The Computing Community Consortium (CCC) is pleased to announce the release of the Assured Autonomy report, titled Assured Autonomy: Path Toward Living With Autonomous Systems We Can Trust.
The report is the result of a year-long effort by the CCC and over 100 members of the research community, led by Ufuk Topcu (The University of Texas at Austin). Workshop organizers included Nadya Bliss (Arizona State University and CCC), Nancy Cooke (Arizona State University), Missy Cummings (Duke University), Ashley Llorens (Johns Hopkins University, Applied Physics Laboratory), Howard Shrobe (Massachusetts Institute of Technology), and Lenore Zuck (University of Illinois at Chicago).
Given the immense interest and investment in autonomy, a series of three workshops, held in October 2019, February 2020, and July 2020, on Assured Autonomy was convened to facilitate dialogs and increase awareness among the stakeholders in the academia, industry, and government.
The following findings of this workshop series outline the challenges and shortcomings that need to be addressed so that autonomy can sustainably fuel a long-lasting transformation.
- No good can come from autonomy without proper assurance.
- The goal of assured autonomy is human-centered — to amplify, augment, enhance, and empower humans.
- Autonomous systems have a diverse set of vulnerabilities.
- Open operation environments amplify technical challenges.
- Assurance is context-dependent and not once-and-for-all.
- Assurance for autonomous systems requires a major re-think.
- Means for measuring the progress and characterizing the gaps are necessary.
- Autonomy is a socio-economic opportunity and challenge.
- The public will perceive and be affected by autonomy unevenly.
- The challenges in autonomy require interdisciplinary approaches.
- Strengthening connections between the stakeholders will accelerate progress.
- A re-envisioning of education and workforce development must be part of the path forward.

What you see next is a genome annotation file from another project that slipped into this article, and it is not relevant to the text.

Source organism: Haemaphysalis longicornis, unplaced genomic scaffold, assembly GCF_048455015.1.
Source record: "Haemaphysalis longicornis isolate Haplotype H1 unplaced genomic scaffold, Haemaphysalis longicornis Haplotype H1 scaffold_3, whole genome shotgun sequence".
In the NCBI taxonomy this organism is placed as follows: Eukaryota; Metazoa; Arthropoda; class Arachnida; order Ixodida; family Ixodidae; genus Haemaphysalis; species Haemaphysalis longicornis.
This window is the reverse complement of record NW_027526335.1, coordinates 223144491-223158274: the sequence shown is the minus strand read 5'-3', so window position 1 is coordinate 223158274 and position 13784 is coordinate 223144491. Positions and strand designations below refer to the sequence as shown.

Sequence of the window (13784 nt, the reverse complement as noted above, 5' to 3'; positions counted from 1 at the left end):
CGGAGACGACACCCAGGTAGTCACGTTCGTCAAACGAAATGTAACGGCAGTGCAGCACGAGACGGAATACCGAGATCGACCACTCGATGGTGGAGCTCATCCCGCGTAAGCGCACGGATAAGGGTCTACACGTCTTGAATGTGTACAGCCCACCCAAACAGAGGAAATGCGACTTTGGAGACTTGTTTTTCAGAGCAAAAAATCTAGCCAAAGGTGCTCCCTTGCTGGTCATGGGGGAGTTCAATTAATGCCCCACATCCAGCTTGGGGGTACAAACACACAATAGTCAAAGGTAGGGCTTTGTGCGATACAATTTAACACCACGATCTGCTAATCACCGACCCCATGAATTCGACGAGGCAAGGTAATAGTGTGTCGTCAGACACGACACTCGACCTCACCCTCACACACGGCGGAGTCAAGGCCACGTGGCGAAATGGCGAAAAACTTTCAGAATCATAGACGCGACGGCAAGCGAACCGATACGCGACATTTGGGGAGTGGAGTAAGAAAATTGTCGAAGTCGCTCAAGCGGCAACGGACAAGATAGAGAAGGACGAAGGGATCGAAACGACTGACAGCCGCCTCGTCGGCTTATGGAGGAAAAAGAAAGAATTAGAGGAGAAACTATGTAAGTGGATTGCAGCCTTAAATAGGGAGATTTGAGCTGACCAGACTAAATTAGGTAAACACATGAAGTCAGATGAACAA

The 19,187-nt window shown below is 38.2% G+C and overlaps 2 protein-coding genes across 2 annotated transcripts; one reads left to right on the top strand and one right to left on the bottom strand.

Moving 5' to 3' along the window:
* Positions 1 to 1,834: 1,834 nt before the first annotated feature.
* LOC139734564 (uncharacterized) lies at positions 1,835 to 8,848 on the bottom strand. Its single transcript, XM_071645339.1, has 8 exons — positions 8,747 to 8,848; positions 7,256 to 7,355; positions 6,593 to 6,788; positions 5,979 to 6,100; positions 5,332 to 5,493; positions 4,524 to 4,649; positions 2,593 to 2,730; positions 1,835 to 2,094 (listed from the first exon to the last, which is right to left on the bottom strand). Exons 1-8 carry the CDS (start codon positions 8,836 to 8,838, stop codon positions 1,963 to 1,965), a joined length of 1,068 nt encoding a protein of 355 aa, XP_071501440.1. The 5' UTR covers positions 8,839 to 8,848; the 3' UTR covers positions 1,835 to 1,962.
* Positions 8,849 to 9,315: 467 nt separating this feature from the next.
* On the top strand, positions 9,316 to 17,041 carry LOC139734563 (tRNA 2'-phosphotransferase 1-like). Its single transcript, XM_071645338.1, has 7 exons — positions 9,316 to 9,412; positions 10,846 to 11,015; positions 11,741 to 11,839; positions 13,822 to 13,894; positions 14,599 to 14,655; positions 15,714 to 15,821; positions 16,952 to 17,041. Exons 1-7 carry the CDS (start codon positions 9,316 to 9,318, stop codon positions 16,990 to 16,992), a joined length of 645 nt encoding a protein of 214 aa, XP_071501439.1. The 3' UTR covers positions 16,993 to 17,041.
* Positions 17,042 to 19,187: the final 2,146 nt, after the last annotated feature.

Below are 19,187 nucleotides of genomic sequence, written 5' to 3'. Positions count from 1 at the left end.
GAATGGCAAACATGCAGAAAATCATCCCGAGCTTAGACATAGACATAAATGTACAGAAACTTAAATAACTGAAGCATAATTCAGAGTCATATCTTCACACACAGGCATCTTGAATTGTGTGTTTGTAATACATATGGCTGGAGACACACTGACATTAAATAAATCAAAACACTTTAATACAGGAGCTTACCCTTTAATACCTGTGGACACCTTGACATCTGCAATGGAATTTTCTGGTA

- A national research strategy for assurance is needed.
The following recommendations presented in the report build a vision for progress around a “network of institutes on autonomy” and briefly describe possible roles for the researchers, educators, and research sponsors.
The research community can contribute by…
- embracing the interdependency between the challenges; and
- developing a holistic view of these interdependent challenges.
The education and workforce development community can contribute by…
- aligning its priorities with the needs of the industry and government;
- focusing on establishing a foundation that will enable the students to acquire interdisciplinary skills; and
- broadening and diversifying the basis for qualified workforce in autonomy.
The envisioned network of institutes on autonomy should…
- enable interdisciplinary collaboration beyond what is possible today, including the disciplines that are currently considered to be peripheral;
- Increase the cultural and organizational connections between the academia, industry, and government agencies; and
- serve as an objective source of information to the public and the policymakers.
See the full report to learn more. Thank you to everyone in the community who participated in the three workshops and provided contributions to the drafts of this report!